The trio's main asset seemed to be Darren Robinson, who was dubbed the "Human Beat Box" because of the percussive belches, grunts and clicks he could produce with his mouth.
Originally called the Disco 3, Darren Robinson, Mark "Prince Markie Dee" Morales and Damon "Kool Rockski" Wenley came to the attention of the manager Charlie Stetler. Given the size of all three performers (Robinson weighed in at an impressive 450lb) and the hotel and restaurant bills he kept getting landed with (the trio were once charged $350 for breakfast), Stetler suggested they changed their name to Fat Boys and go for an all-out gimmicky approach as the cuddly face of the emerging hip-hop culture. The publicist's ploy worked like a dream but also proved to be the eventual undoing of the group.
After winning a contest in Brooklyn, the Fat Boys started to work with the legendary rapper and producer Kurtis Blow who helped them fashion a commerical sound exploiting their image to the full (their first three albums called Fat Boys, The Fat Boys Are Back! and Big and Beautiful, were full of lyrical boasts concerning their gargantuan appetites).
In 1986, Run DMC crossed over to a much wider audience with a cover of Aerosmith's rock anthem "Rock This Way". On moving to Polydor the following year, the Fat Boys tried a similar tactic with a rap version of the Surfari's "Wipe Out". The record became a hit all over the world, reaching No 2 in the British charts and No 12 in America while the Crushin' album went gold in the United States).
The Fat Boys were on a roll and repeated the feat in 1988 with another attempt at bridging the generation gap: their update of Hank Ballard's "The Twist" (featuring the original hitmaker Chubby Checker) was another UK No 2 and an American Top 20 success.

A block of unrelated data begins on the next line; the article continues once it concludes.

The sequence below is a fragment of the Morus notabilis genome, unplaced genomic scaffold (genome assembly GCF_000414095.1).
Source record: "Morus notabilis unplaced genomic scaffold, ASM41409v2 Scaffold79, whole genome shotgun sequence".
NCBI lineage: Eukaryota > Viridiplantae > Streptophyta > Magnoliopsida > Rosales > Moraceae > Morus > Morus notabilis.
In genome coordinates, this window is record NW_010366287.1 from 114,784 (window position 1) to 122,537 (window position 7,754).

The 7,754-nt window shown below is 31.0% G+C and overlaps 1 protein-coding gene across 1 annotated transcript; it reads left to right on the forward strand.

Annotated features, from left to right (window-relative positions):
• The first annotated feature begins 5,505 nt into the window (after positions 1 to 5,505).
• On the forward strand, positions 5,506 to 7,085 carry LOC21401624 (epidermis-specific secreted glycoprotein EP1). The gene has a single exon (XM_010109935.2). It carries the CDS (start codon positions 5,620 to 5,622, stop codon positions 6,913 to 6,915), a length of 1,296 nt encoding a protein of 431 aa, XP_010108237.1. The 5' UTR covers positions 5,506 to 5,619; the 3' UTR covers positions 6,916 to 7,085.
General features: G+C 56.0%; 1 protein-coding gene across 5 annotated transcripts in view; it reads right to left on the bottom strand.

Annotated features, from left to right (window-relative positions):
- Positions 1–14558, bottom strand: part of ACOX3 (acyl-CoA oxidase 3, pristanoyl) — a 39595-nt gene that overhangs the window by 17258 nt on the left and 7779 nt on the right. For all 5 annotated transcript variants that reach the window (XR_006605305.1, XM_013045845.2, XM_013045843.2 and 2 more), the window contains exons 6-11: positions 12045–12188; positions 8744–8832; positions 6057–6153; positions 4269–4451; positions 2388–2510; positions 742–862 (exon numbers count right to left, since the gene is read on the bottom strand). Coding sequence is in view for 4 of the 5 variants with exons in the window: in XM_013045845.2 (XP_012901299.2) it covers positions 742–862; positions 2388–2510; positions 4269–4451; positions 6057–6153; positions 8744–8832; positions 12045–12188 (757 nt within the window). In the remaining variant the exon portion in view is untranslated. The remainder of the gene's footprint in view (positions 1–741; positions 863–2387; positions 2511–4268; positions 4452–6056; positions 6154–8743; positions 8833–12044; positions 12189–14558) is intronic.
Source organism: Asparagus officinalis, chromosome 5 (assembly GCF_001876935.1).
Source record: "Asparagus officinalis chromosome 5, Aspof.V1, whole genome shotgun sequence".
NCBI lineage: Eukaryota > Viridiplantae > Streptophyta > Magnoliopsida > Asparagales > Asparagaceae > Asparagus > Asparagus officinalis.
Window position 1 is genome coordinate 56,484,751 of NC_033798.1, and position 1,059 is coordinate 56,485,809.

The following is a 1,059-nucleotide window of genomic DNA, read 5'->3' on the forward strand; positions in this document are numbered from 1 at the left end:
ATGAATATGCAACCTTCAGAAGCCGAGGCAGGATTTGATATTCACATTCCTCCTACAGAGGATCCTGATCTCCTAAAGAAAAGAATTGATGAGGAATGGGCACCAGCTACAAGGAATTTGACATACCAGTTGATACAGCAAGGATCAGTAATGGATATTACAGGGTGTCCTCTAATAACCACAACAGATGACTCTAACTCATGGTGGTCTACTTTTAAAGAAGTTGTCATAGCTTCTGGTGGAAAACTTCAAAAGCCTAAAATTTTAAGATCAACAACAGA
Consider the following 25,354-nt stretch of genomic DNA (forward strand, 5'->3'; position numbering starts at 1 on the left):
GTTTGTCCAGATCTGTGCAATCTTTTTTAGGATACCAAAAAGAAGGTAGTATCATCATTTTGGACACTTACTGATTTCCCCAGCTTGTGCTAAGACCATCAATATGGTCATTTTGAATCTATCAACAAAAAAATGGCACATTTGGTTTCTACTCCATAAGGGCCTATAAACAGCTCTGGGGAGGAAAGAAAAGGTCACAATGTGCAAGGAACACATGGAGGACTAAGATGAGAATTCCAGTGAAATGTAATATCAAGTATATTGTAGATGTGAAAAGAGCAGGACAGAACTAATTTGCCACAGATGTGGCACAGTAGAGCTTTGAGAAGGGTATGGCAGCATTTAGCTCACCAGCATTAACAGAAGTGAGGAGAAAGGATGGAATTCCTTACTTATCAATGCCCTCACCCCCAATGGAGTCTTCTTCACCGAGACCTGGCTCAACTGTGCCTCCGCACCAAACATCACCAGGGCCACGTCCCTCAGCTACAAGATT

Mainstream acceptance had brought in film and television offers and the Fat Boys, who'd already been featured in the Krush Groove documentary, now appeared in Miami Vice and in television commercials. After doing an update on Three Stooges' comic routines in Disorderlies, they also provided the theme song for one of the Nightmare on Elm Street movies.
However, rap had moved on and the increasingly gimmicky output of the Fat Boys seemed out of step with a genre that had become polarised between the new-age, hippie sound of De La Soul and Arrested Development and the gangsta style of Snoop Doggy Dogg and Niggers With Attitude.
On and On (1989) saw the trio attempting to jump on the gangsta bandwagon and its failure accelerated their fall from grace. Prince Markie Dee went solo. Darren Robinson, the Human Beat Box, plunged into obscurity. While some artists rap about crime, Robinson always said he rapped to make people happy. He will be remembered for bringing a smile to the face of many self-conscious fatties.
Darren Robinson, musician: born 10 June 1967; (one son); died New York 10 December 1995.Reuse content